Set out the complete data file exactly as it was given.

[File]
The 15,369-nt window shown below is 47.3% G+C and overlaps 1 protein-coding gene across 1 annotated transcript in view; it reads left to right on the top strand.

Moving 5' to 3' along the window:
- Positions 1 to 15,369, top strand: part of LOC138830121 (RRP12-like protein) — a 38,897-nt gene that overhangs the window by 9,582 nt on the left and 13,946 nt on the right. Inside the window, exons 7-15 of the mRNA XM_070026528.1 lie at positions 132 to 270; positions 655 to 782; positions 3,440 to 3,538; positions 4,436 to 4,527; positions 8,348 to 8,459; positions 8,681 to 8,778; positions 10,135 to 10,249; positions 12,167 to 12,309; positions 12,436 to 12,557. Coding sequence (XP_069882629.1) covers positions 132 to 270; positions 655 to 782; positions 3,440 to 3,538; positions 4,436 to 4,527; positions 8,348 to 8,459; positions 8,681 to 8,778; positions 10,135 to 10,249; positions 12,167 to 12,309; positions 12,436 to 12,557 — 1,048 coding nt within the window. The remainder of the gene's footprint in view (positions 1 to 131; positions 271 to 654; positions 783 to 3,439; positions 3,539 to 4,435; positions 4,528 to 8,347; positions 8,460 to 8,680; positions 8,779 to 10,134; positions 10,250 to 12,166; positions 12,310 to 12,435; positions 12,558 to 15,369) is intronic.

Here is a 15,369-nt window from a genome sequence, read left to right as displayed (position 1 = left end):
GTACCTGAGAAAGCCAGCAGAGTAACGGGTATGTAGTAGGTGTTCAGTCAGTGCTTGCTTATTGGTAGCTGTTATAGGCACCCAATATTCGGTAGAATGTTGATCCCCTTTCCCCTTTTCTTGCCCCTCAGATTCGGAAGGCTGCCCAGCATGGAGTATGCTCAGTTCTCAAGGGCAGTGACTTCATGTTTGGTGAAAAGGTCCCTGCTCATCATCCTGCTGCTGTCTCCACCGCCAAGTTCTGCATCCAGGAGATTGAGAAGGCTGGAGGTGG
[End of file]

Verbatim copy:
The 15,369-nt window shown below is 47.3% G+C and overlaps 1 protein-coding gene across 1 annotated transcript in view; it reads left to right on the top strand.

Moving 5' to 3' along the window:
- Positions 1 to 15,369, top strand: part of LOC138830121 (RRP12-like protein) — a 38,897-nt gene that overhangs the window by 9,582 nt on the left and 13,946 nt on the right. Inside the window, exons 7-15 of the mRNA XM_070026528.1 lie at positions 132 to 270; positions 655 to 782; positions 3,440 to 3,538; positions 4,436 to 4,527; positions 8,348 to 8,459; positions 8,681 to 8,778; positions 10,135 to 10,249; positions 12,167 to 12,309; positions 12,436 to 12,557. Coding sequence (XP_069882629.1) covers positions 132 to 270; positions 655 to 782; positions 3,440 to 3,538; positions 4,436 to 4,527; positions 8,348 to 8,459; positions 8,681 to 8,778; positions 10,135 to 10,249; positions 12,167 to 12,309; positions 12,436 to 12,557 — 1,048 coding nt within the window. The remainder of the gene's footprint in view (positions 1 to 131; positions 271 to 654; positions 783 to 3,439; positions 3,539 to 4,435; positions 4,528 to 8,347; positions 8,460 to 8,680; positions 8,779 to 10,134; positions 10,250 to 12,166; positions 12,310 to 12,435; positions 12,558 to 15,369) is intronic.

Here is a 15,369-nt window from a genome sequence, read left to right as displayed (position 1 = left end):
GTACCTGAGAAAGCCAGCAGAGTAACGGGTATGTAGTAGGTGTTCAGTCAGTGCTTGCTTATTGGTAGCTGTTATAGGCACCCAATATTCGGTAGAATGTTGATCCCCTTTCCCCTTTTCTTGCCCCTCAGATTCGGAAGGCTGCCCAGCATGGAGTATGCTCAGTTCTCAAGGGCAGTGACTTCATGTTTGGTGAAAAGGTCCCTGCTCATCATCCTGCTGCTGTCTCCACCGCCAAGTTCTGCATCCAGGAGATTGAGAAGGCTGGAGGTGG